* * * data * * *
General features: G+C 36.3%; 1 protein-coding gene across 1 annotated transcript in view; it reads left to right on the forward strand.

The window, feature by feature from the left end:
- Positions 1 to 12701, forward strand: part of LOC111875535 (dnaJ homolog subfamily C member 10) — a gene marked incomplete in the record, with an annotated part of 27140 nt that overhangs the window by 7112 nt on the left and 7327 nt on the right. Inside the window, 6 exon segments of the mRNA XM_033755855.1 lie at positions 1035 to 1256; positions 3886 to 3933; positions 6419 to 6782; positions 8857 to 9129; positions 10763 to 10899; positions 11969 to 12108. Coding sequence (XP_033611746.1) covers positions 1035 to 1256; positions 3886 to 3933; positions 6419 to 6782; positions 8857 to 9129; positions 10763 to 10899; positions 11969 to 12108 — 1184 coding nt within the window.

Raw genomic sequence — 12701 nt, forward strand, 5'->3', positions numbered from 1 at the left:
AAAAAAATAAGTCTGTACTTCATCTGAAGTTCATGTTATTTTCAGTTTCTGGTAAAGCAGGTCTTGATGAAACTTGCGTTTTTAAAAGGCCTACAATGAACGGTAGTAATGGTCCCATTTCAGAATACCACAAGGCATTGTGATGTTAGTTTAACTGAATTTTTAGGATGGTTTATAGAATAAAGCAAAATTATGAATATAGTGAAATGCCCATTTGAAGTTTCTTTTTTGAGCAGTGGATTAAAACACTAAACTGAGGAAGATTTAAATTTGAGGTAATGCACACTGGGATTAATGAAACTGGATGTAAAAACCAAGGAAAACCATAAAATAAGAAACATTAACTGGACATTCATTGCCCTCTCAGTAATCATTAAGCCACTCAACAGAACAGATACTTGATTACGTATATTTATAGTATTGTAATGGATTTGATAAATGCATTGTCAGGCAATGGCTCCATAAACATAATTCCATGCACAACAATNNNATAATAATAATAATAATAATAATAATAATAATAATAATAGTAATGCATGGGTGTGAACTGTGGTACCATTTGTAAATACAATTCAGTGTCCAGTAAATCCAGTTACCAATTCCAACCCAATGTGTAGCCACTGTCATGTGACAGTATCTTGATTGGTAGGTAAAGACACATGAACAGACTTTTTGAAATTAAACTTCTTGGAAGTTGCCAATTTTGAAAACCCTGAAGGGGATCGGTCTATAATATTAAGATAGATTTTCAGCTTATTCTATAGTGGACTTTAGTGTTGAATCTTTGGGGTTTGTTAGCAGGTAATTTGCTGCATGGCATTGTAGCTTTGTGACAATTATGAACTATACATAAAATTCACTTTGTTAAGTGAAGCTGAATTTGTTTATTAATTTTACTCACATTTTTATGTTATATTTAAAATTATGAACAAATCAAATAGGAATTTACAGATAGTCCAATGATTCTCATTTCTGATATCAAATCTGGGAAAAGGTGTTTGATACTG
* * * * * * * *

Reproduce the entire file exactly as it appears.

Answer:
General features: G+C 36.3%; 1 protein-coding gene across 1 annotated transcript in view; it reads left to right on the forward strand.

The window, feature by feature from the left end:
- Positions 1 to 12701, forward strand: part of LOC111875535 (dnaJ homolog subfamily C member 10) — a gene marked incomplete in the record, with an annotated part of 27140 nt that overhangs the window by 7112 nt on the left and 7327 nt on the right. Inside the window, 6 exon segments of the mRNA XM_033755855.1 lie at positions 1035 to 1256; positions 3886 to 3933; positions 6419 to 6782; positions 8857 to 9129; positions 10763 to 10899; positions 11969 to 12108. Coding sequence (XP_033611746.1) covers positions 1035 to 1256; positions 3886 to 3933; positions 6419 to 6782; positions 8857 to 9129; positions 10763 to 10899; positions 11969 to 12108 — 1184 coding nt within the window.

Raw genomic sequence — 12701 nt, forward strand, 5'->3', positions numbered from 1 at the left:
AAAAAAATAAGTCTGTACTTCATCTGAAGTTCATGTTATTTTCAGTTTCTGGTAAAGCAGGTCTTGATGAAACTTGCGTTTTTAAAAGGCCTACAATGAACGGTAGTAATGGTCCCATTTCAGAATACCACAAGGCATTGTGATGTTAGTTTAACTGAATTTTTAGGATGGTTTATAGAATAAAGCAAAATTATGAATATAGTGAAATGCCCATTTGAAGTTTCTTTTTTGAGCAGTGGATTAAAACACTAAACTGAGGAAGATTTAAATTTGAGGTAATGCACACTGGGATTAATGAAACTGGATGTAAAAACCAAGGAAAACCATAAAATAAGAAACATTAACTGGACATTCATTGCCCTCTCAGTAATCATTAAGCCACTCAACAGAACAGATACTTGATTACGTATATTTATAGTATTGTAATGGATTTGATAAATGCATTGTCAGGCAATGGCTCCATAAACATAATTCCATGCACAACAATNNNATAATAATAATAATAATAATAATAATAATAATAATAATAGTAATGCATGGGTGTGAACTGTGGTACCATTTGTAAATACAATTCAGTGTCCAGTAAATCCAGTTACCAATTCCAACCCAATGTGTAGCCACTGTCATGTGACAGTATCTTGATTGGTAGGTAAAGACACATGAACAGACTTTTTGAAATTAAACTTCTTGGAAGTTGCCAATTTTGAAAACCCTGAAGGGGATCGGTCTATAATATTAAGATAGATTTTCAGCTTATTCTATAGTGGACTTTAGTGTTGAATCTTTGGGGTTTGTTAGCAGGTAATTTGCTGCATGGCATTGTAGCTTTGTGACAATTATGAACTATACATAAAATTCACTTTGTTAAGTGAAGCTGAATTTGTTTATTAATTTTACTCACATTTTTATGTTATATTTAAAATTATGAACAAATCAAATAGGAATTTACAGATAGTCCAATGATTCTCATTTCTGATATCAAATCTGGGAAAAGGTGTTTGATACTG